Here is a short guide about how to visualize code coverage of a Flutter app in Visual Studio Code.
Today I want to show you how you can measure your code coverage and see the covered and uncovered lines in your Flutter app. We are going to use Visual Studio Code and two free extensions from the Visual Studio Marketplace:
If you are unfamiliar with the concept of unit testing and how to write tests for a Flutter app please check my other article where I explain the basics of testing.
The test subject
I created a simple class called
login_service.dart. It allows logging in, logging out, and checking the current state (logged in or not). It’s very basic and has flaws (like hard-coded user name and password) but will be enough to demonstrate how coverage works. The class is shown below.
The unit tests
Furthermore, we have some unit tests to cover all possible statements of the
LoginService. You can see it in the file below.
Collect coverage information
Flutter has a built-in command to collect coverage information while executing all tests. So you just need to open a shell of your choice, navigate to the project root folder, and execute the following command
flutter test --coverage.
This will execute all tests in your project and create a file
lcov.info which contains the coverage information. The extensions you installed earlier rely on the file to visualize the information.
Show covered lines in the editor
After the coverage information has been collected open a file that has been tested (in this example the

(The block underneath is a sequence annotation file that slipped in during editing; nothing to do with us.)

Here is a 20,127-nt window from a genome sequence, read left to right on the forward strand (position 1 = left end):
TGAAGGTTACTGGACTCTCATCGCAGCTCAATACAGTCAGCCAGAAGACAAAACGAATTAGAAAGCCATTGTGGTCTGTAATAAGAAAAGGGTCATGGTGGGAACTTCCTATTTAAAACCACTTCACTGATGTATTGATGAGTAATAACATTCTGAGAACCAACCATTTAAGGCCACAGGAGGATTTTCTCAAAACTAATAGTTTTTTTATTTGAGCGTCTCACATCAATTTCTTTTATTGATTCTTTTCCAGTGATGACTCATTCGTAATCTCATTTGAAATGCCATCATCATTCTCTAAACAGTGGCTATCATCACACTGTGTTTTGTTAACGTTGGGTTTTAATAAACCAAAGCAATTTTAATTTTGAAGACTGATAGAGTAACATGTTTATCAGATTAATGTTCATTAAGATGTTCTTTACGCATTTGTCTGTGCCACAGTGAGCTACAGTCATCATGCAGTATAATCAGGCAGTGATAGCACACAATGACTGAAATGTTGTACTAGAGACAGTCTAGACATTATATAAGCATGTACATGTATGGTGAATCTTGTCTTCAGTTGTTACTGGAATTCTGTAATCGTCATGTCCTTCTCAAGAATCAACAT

login_service.dart file). You should see something like this.
A green line means that there is a test executing this code line while a red line means that there is no test executing this code line. This class has a coverage of 100% as all unmarked lines (like field declarations) are not measured by the Flutter tool.
If you can’t see any colorings check the status bar and enable the coverage gutters.
Show coverage information per file
In bigger projects, you’d like to have an overview of those files that have sufficient test coverage and those that don’t. To solve this problem you can use the Flutter Coverage extension. It shows the coverage percentage of every dart file in your project. Go to your Test Explorer in VS Code and open the Flutter Coverage drawer. You should see something like this.
The coverage of the
login_service.dart class is 100% as we have concluded before. Especially if your project gets bigger and bigger this view will be quite handy to identify insufficiently tested classes.
If you like the extensions the developers appreciate a rating or any feedback.
You can find the source code on GitHub.